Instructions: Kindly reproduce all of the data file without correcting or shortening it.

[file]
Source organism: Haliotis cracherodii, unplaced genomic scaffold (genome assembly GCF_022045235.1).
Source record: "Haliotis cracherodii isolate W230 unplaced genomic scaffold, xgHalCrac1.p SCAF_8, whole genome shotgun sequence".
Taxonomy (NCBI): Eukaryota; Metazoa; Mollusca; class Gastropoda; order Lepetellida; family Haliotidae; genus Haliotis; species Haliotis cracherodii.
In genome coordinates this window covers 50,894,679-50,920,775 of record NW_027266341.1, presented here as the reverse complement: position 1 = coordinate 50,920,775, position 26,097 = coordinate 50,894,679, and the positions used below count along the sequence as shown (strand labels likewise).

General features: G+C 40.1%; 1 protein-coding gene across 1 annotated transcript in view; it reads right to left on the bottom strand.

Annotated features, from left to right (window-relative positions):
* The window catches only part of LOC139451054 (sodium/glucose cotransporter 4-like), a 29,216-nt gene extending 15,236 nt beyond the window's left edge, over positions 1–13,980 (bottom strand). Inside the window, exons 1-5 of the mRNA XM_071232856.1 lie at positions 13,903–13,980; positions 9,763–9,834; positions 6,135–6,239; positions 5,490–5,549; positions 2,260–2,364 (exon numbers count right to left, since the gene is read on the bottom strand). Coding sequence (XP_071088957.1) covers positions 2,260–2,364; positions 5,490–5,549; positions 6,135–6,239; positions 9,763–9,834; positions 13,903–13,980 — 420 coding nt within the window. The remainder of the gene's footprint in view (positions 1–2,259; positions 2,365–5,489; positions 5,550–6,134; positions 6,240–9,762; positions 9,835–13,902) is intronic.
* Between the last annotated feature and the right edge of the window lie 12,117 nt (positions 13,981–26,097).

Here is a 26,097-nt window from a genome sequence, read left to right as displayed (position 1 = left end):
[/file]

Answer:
Source organism: Haliotis cracherodii, unplaced genomic scaffold (genome assembly GCF_022045235.1).
Source record: "Haliotis cracherodii isolate W230 unplaced genomic scaffold, xgHalCrac1.p SCAF_8, whole genome shotgun sequence".
Taxonomy (NCBI): Eukaryota; Metazoa; Mollusca; class Gastropoda; order Lepetellida; family Haliotidae; genus Haliotis; species Haliotis cracherodii.
In genome coordinates this window covers 50,894,679-50,920,775 of record NW_027266341.1, presented here as the reverse complement: position 1 = coordinate 50,920,775, position 26,097 = coordinate 50,894,679, and the positions used below count along the sequence as shown (strand labels likewise).

General features: G+C 40.1%; 1 protein-coding gene across 1 annotated transcript in view; it reads right to left on the bottom strand.

Annotated features, from left to right (window-relative positions):
* The window catches only part of LOC139451054 (sodium/glucose cotransporter 4-like), a 29,216-nt gene extending 15,236 nt beyond the window's left edge, over positions 1–13,980 (bottom strand). Inside the window, exons 1-5 of the mRNA XM_071232856.1 lie at positions 13,903–13,980; positions 9,763–9,834; positions 6,135–6,239; positions 5,490–5,549; positions 2,260–2,364 (exon numbers count right to left, since the gene is read on the bottom strand). Coding sequence (XP_071088957.1) covers positions 2,260–2,364; positions 5,490–5,549; positions 6,135–6,239; positions 9,763–9,834; positions 13,903–13,980 — 420 coding nt within the window. The remainder of the gene's footprint in view (positions 1–2,259; positions 2,365–5,489; positions 5,550–6,134; positions 6,240–9,762; positions 9,835–13,902) is intronic.
* Between the last annotated feature and the right edge of the window lie 12,117 nt (positions 13,981–26,097).

Here is a 26,097-nt window from a genome sequence, read left to right as displayed (position 1 = left end):